Wednesday, March 31, 2010

Tea and Fragrance, Part One

I have been thinking about two of my favorite teas, and wondering if an analysis of their properties might not get me closer to understanding my own fragrance preferences. They are as different as night and day, but equally wonderful in my mind. The first, Russian Caravan, is a deep, extremely smoky, black tea. It smells like tea and smoke in the most fabulously romantic way in the pot, and has a deep blackish brown color. There is, in my opinion, no other tea that goes as well with as many savory foods. Its smokiness makes it perfect for brunches with meat and eggs—it tastes absolutely lovely with sausage, bacon, and all that, for its depth of flavor matches or even exceeds the foodstuffs, and it complements the meaty, creamy flavors of breakfast so well. I love it with a bit of milk with some fat content, for it rounds out and enhances the smokiness of the tea and eliminates any potential bitterness.


The other tea is very different from Russian Caravan, but no less exotic. China Rose is a lovely black tea with rose petals in it like Jasmine tea. The rose petals are magnificent with the black tea, which is itself quite delicate, and the whole thing, when steeped, has such a rich yet delicate, romantic smell that I wish I could bottle it. I love this tea alone, or with fruit, or, perhaps especially, with cardamom flavored deserts.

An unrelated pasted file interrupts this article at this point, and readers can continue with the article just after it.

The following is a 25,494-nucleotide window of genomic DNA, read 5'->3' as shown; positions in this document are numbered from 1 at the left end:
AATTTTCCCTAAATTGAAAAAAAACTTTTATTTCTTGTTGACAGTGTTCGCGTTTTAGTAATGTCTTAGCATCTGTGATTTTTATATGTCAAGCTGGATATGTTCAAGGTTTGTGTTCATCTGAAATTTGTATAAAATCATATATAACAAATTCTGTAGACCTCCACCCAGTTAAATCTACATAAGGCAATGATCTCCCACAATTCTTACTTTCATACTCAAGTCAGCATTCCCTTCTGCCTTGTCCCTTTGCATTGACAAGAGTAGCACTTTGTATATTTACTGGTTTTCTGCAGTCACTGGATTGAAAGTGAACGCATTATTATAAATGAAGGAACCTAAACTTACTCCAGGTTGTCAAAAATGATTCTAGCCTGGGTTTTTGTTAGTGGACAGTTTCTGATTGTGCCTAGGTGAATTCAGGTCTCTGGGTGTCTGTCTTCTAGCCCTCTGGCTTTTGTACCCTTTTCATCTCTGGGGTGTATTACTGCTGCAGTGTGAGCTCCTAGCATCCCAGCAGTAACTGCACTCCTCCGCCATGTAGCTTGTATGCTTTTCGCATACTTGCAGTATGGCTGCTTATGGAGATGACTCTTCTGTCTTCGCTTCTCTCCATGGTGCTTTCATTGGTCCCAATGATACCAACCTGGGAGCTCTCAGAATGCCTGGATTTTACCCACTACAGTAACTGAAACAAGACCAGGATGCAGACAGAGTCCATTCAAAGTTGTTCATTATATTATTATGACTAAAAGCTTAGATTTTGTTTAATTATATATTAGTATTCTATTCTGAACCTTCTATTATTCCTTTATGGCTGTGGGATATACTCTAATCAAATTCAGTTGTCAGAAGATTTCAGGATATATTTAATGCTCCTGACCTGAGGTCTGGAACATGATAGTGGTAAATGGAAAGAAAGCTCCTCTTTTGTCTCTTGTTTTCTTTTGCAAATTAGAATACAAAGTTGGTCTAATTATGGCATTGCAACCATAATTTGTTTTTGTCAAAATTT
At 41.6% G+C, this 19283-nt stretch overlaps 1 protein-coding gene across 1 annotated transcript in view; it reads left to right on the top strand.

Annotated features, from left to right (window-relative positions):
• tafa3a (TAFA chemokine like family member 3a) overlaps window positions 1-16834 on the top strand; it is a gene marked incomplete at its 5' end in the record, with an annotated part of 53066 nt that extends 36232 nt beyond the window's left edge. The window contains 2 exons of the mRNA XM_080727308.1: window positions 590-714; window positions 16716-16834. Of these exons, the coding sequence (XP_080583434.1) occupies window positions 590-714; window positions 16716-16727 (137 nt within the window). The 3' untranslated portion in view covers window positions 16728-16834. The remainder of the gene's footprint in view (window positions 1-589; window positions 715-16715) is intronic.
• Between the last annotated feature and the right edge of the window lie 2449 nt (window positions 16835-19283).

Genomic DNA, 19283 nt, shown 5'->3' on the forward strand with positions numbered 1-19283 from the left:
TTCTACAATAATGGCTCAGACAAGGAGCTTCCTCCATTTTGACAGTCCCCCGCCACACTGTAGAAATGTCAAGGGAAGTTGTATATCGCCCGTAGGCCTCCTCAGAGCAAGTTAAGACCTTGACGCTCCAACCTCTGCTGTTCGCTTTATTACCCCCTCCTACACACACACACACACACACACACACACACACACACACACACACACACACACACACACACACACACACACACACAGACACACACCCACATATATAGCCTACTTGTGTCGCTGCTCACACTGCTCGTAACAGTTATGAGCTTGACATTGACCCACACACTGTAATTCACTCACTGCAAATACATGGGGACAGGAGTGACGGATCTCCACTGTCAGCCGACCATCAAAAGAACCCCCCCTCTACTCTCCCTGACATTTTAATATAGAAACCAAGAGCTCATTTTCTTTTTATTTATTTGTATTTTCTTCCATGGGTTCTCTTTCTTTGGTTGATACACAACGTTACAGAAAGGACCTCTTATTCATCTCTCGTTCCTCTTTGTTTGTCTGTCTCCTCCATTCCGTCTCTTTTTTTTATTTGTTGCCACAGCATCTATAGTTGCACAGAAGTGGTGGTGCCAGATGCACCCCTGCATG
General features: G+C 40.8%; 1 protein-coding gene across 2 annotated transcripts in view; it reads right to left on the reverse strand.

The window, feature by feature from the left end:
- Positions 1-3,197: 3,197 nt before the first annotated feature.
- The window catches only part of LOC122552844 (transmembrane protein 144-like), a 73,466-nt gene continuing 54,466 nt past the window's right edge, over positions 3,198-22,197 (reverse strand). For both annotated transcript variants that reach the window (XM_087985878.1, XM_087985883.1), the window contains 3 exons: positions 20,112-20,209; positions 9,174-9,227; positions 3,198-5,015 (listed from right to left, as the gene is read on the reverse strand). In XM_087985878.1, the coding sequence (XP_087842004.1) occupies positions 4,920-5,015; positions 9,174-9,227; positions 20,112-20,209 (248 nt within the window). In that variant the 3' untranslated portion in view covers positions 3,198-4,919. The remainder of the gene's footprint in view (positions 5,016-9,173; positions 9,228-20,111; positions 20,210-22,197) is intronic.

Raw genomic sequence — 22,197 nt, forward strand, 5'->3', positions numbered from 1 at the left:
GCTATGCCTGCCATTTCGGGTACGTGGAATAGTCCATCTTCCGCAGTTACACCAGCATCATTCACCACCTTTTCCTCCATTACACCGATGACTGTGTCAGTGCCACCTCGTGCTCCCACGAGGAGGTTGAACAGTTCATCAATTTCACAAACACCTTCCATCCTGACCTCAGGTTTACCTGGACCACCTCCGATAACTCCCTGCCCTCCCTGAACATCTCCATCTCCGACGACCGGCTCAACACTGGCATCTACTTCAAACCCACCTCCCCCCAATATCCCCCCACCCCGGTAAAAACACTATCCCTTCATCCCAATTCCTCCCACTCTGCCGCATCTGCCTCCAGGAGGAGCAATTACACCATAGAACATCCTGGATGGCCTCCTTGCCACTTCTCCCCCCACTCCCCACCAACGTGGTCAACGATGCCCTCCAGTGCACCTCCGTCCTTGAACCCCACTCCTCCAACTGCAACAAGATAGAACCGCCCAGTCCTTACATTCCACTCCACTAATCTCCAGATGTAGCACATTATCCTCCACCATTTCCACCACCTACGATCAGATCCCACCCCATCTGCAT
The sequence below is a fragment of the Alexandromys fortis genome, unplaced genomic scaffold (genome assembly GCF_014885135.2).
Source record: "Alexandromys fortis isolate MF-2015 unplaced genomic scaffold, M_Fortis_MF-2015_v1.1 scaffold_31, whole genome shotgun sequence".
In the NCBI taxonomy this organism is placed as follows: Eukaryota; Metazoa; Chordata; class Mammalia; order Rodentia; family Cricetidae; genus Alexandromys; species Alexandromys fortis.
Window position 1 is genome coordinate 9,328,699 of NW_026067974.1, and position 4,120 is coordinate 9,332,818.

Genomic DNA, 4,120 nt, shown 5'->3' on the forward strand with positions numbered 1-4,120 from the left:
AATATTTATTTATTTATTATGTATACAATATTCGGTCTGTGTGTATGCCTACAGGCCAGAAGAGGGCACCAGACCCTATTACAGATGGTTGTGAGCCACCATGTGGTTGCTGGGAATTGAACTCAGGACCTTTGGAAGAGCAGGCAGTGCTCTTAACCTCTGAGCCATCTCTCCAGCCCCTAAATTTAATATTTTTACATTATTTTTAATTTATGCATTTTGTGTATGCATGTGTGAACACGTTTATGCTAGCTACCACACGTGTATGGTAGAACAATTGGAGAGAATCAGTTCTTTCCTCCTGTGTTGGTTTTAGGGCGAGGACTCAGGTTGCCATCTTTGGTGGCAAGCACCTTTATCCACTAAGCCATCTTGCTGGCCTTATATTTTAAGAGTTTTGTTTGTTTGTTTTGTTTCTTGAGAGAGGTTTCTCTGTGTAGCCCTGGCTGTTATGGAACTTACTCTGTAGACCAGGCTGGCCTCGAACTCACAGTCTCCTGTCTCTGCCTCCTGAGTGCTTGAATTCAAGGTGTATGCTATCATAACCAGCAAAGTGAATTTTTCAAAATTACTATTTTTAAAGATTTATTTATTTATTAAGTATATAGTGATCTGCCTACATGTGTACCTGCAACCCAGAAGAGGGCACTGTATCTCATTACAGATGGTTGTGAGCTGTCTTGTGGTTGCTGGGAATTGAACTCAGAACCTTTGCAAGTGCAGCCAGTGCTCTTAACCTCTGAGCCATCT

OK, so this tells me I love intriguingly nostalgic, classic romantic florals with a hint of greenness and bitterness, and deep, exotic, smoky things that take me somewhere else in my head—but still go well with food. Um, that sounds exactly like my tastes in fragrance. I will have to give this more thought; what other teas do I love, and will they help me understand myself even more? This will be a project in self-discovery….
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